Tom Richards, Bid Co-ordinator at Sharpsmart UK gives his perspective on the event and the impact it has had.
In July 2018 I attended a Mindset of Tendering training session which was advertised to enable attendees to approach tenders with a winning mindset. This was done by analysing my approach to tenders, utilising a Mindsonar assessment tool, which assessed and mapped my results, against that of a successful tendering professional.
This highlighted to me not only where my shortfalls were in my confidence, but also where improvements could be made in my approach, the way that I perceive the importance of different stages and stakeholder commitment/engagement within the tendering process.
I have since, gone away and analysed the findings for myself, which has further benefited me significantly and allowed me to strengthen my skill set with instant impact. I have certainly seen positive results, not only in the work that I have completed but also in my approach to the process and the people around me.
I found Ian who ran the session to be very interactive and knowledgeable.
We broke up my Mindsonar test results in detail and then they were explained to me thoroughly. Following this, I was provided with coaching for my shortfalls and given a detailed explanation of why this would benefit me as an individual.
I would highly recommend this course to any tendering professional who would like to understand and invest in themselves to encourage successful working and to ultimately win contracts.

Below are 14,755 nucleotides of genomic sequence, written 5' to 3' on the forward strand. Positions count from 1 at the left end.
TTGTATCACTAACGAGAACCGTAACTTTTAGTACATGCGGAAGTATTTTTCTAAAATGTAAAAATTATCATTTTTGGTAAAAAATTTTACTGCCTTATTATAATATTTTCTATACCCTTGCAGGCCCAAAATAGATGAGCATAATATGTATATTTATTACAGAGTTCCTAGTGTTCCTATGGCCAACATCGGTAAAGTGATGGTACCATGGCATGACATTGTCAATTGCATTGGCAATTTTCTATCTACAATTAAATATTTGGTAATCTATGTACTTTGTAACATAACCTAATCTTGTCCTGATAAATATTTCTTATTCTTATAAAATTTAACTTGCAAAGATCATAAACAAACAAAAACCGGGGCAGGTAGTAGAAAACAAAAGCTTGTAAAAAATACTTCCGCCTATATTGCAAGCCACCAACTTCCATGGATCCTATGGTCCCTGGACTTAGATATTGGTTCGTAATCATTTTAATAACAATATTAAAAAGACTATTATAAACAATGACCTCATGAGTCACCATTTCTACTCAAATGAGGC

After all that is, why we do what we do.
Thank you, Ian, for your comprehensive support and guidance.
What is the Mindset of tendering about?
The mindset of tendering is a 1-day programme based on the practicalities of searching, preparing and writing a bid and understanding the mindset of a successful bid writer Steve O’Hare. Steve, over the last 8 years has won contracts of all sizes through tender activity, with over £360m of new business secured.
As part of the practicalities of bid writing, you will undertake a cutting-edge web-based tool called Mindsonar® that measures how you think in a specific situation, that situation will be writing tender bids. By understanding your unique thinking style, strengths and blind spots, together with the practicalities of tendering you will leave the programme with the same skills and mindset as Steve.
Do you want to join the next course; run Monthly https://www.eventbrite.co.uk/o/sclo-and-workforce-solutions-group-17248130631
Would you like to become a Mindsonar Professional? https://www.workforcesolutions/events/
Following my work with Label Apeel, I reviewed and refined the steps when using profiling tools to recruit to a specific post.
The steps are simple but necessary, so one is thoroughly prepared to get the right candidates and turn off the wrong candidates.
The added benefit of being a LAB profiler and MindSonar professional is you can also deliver development for the company at the same time, at little or no extra cost.
#DHL #KFCcrisis #Meta-programmes #Mindsonar #LABprofile #workforcedevelopment #coaching
I was fascinated with the issues that came home to roost recently between KFC and DHL in the failure to supply chicken to the former’s raft of fast-food restaurants across the UK.
As a workforce development coach and facilitator, I work with individuals and teams to improve performance using Mindsonarâ as well as Language and Behaviour Profilingâ. These two powerful psychological tools identify thinking and motivation styles (known as meta-programmes) and one’s values? The philosophy behind the tools are no single thinking style is good or bad, but some are more helpful than others, depending on the context.
I have applied the meta-programmes to this situation and this is my view only, I suspect that it may not be far from reality having listened and read various news snippets.
The DHL senior team are highly motivated to achieve and in metaprogramme terms, they are: Pro-active, Towards, Internal, Options, Future and Matching.
But what does this mean?